You must have the same attitude that Christ Jesus had. Though He was God, He did not think of equality with God as something to cling to. Instead, He gave up His divine privileges; He took the humble position of a slave and was born as a human being. (Philippians 2:5-7 NLT)
We have got to draw a very broad distinction between doing a lot of things, as we think "for the Lord," rushing about and being busy and organizing and conducting and speaking and preaching and taking meetings and classes and all this, and we call this "Christian service." We have got to draw a very broad line of difference between that and real service to the Lord. Real service to the Lord is the emancipation of a people from this world for Him and the formation of that people according to Christ for a heavenly vocation, and a heavenly vocation now, not afterwards.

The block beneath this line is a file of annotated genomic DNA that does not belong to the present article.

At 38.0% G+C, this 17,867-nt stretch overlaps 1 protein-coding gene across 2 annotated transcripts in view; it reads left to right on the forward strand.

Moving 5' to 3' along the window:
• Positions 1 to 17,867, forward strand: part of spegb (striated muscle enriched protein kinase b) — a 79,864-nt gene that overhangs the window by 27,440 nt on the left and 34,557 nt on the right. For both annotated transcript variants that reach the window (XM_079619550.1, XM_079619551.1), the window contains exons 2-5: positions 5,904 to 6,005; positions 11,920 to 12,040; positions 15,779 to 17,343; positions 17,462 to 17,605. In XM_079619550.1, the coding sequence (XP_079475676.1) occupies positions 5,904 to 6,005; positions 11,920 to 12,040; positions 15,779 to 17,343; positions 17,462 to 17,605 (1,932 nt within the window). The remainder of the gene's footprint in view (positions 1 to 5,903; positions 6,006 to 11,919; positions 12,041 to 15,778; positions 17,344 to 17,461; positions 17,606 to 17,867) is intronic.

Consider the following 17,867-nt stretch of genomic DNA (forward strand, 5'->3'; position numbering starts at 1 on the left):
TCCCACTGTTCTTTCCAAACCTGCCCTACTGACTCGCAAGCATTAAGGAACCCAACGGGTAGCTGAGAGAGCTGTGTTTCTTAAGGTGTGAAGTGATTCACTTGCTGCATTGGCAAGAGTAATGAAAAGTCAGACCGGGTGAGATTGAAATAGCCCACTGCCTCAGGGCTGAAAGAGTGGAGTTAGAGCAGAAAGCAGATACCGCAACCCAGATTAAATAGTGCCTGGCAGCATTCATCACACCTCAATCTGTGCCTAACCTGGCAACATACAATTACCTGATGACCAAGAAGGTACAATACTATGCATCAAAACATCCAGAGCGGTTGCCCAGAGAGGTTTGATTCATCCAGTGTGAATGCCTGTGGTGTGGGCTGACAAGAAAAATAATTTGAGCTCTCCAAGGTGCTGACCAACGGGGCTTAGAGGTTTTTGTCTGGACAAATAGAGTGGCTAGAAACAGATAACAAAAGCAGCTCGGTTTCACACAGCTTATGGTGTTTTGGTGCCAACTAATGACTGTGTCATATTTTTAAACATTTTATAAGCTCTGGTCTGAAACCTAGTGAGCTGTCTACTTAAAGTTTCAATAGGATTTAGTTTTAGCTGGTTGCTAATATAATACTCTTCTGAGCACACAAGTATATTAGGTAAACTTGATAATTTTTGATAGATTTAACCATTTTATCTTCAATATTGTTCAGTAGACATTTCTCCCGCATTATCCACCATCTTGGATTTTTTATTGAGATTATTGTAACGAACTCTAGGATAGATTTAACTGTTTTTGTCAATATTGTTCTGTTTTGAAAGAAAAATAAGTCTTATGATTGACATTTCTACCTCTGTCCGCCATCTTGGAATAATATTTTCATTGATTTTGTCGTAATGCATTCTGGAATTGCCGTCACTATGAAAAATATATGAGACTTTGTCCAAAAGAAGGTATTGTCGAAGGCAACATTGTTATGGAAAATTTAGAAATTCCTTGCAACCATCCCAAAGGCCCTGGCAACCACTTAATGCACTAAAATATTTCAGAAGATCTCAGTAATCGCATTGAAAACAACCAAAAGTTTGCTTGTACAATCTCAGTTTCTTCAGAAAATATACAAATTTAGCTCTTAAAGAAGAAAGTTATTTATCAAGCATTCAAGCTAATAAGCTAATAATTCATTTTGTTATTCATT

You can test your service by this: the measure of the emancipation of the people who come under your hands and the measure of the formation of Christ that is going on. These are things which are service. And then you will discover that, whereas the other line of things with all the movement and activity and feverish and excited work does not call for very much patience of this kind. It does not call for much real self-emptying, no, it does not call for a great deal of meekness: rather I think it ministers to the opposite. It makes us self-important. It makes us proud. It makes us self-sufficient. It makes us self-assertive. It makes us jealous for our position and our ministry, and resentful if it is interfered with. Yes, Christian work does that with many. The true service can be tested by these things, and the true servant can be tested by the measure of those virtues of Christ: utterly selfless, self-empty.
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